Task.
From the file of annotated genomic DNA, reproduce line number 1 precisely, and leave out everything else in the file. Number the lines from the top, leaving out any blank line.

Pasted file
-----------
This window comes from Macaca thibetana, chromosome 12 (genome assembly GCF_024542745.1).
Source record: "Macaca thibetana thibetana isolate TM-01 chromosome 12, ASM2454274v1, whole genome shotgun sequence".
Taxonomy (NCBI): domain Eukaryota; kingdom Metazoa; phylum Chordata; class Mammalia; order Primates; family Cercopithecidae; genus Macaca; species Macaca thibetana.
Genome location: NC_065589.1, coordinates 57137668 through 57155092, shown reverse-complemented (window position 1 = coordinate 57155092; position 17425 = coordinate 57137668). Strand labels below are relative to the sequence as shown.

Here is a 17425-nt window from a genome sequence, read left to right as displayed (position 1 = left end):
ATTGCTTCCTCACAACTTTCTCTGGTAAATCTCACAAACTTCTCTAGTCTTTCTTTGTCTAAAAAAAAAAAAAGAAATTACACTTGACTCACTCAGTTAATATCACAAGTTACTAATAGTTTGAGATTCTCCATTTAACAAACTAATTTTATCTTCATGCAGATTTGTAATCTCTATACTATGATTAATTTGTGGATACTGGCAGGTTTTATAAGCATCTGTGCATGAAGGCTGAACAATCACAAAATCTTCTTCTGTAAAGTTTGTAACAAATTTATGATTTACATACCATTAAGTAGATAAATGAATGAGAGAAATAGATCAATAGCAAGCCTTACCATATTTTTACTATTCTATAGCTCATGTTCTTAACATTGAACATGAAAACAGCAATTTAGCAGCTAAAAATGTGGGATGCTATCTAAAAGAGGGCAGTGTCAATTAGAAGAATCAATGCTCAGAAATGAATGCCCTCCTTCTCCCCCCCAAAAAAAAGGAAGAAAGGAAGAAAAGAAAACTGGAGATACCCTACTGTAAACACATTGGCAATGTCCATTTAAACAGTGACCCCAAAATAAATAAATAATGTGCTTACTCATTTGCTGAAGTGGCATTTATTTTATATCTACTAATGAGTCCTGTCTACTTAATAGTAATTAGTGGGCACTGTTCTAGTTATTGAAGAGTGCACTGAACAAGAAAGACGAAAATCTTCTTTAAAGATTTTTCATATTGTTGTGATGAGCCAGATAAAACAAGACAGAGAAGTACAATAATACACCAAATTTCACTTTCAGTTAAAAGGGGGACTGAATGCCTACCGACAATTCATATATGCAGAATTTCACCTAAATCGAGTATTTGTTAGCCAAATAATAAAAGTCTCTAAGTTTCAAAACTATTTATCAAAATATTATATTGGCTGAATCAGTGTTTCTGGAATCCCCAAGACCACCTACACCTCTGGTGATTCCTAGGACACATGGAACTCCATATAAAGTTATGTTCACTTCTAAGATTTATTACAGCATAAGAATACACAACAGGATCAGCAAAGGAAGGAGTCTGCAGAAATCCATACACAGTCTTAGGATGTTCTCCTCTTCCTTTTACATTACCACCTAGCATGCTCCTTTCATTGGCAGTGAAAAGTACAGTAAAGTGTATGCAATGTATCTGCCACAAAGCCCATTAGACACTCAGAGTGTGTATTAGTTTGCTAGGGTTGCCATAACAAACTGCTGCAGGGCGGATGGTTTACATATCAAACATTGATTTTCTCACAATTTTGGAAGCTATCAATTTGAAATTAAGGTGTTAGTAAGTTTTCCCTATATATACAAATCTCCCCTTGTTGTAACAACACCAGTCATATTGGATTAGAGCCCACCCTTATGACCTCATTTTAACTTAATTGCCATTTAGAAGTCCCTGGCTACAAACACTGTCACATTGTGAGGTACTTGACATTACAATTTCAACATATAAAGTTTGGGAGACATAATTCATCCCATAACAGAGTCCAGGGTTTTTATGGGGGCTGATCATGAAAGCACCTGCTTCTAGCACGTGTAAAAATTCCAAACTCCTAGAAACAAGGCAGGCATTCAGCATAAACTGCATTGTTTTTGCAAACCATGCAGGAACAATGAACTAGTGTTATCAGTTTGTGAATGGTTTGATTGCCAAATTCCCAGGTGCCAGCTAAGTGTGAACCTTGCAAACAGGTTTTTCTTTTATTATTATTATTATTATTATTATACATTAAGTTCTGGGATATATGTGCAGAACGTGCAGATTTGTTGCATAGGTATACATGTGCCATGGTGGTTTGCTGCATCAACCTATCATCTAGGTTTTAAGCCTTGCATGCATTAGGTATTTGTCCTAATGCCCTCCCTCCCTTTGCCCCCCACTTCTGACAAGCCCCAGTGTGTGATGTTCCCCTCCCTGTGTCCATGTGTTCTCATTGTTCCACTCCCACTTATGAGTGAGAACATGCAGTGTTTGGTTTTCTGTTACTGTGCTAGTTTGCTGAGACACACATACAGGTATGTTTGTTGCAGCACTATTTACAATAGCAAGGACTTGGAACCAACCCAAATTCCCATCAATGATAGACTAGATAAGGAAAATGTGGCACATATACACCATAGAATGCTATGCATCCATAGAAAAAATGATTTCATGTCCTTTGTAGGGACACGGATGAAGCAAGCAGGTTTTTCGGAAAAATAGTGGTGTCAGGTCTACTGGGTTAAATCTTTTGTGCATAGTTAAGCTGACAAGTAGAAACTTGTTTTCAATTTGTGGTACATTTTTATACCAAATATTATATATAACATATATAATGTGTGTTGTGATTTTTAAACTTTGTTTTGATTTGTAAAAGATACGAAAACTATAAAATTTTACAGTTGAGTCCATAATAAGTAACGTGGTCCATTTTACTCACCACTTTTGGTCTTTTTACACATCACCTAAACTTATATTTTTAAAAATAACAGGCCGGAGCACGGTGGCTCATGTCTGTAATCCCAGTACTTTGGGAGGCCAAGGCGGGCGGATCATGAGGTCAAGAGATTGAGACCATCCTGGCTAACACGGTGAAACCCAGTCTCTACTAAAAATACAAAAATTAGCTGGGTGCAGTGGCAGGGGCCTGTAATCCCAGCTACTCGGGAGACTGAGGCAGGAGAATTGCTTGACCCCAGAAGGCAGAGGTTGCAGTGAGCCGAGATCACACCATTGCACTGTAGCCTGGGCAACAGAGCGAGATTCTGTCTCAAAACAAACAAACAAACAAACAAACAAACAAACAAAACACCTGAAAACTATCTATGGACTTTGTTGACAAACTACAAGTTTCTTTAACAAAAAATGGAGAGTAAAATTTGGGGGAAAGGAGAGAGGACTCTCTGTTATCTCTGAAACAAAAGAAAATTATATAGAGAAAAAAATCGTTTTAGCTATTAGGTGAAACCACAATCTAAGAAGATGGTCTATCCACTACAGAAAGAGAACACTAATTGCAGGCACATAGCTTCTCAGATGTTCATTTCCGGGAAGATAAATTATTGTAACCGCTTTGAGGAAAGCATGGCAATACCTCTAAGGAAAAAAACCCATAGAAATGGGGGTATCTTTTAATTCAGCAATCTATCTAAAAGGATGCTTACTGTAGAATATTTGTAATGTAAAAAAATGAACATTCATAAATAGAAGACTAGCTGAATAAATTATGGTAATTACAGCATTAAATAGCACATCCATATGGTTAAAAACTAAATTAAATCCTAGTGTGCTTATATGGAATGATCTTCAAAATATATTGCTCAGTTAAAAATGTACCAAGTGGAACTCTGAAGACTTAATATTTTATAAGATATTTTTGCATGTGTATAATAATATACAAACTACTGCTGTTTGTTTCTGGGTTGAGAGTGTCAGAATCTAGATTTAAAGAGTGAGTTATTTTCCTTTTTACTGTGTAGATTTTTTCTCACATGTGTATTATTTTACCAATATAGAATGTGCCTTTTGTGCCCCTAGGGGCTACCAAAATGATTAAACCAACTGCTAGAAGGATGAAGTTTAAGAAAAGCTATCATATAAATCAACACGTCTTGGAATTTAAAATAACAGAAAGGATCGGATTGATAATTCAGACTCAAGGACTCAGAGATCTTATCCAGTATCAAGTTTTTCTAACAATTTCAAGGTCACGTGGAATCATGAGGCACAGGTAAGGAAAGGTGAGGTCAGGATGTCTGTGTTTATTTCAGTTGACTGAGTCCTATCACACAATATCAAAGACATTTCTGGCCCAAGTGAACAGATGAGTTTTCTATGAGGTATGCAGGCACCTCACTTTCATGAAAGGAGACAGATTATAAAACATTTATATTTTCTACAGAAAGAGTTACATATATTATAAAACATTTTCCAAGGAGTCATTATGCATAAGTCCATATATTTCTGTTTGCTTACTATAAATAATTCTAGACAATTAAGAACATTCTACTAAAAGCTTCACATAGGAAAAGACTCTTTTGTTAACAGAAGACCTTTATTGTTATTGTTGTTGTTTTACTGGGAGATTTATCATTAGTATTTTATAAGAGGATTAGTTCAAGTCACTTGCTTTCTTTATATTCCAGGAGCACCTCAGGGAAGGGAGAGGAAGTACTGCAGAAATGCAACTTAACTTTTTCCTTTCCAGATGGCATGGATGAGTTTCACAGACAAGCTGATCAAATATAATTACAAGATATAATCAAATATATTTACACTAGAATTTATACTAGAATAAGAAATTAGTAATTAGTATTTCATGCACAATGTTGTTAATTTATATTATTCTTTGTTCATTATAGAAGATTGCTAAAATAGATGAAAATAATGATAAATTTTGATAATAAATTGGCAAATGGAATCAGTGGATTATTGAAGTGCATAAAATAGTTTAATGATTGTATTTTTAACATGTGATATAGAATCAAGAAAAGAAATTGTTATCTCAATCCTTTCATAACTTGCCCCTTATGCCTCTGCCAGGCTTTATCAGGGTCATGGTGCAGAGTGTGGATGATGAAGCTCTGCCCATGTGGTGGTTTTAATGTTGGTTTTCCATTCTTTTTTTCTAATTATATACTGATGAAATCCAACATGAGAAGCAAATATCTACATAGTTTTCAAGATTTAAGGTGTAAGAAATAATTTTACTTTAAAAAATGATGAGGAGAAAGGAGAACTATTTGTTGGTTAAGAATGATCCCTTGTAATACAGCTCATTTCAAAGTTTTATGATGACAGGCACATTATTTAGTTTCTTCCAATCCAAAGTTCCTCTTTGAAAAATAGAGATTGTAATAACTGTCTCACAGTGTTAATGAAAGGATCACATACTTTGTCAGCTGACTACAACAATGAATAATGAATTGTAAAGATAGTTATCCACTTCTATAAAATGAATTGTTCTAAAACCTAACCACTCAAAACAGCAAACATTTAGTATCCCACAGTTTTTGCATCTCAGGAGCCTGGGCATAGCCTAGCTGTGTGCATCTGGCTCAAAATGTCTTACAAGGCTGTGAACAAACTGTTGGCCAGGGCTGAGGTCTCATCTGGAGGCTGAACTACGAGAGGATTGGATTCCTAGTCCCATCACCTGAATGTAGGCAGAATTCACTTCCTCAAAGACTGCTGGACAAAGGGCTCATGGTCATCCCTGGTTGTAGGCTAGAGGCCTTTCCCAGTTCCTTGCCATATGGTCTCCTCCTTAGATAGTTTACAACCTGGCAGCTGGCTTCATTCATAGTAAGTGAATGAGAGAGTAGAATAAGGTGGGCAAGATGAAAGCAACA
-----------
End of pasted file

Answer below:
This window comes from Macaca thibetana, chromosome 12 (genome assembly GCF_024542745.1).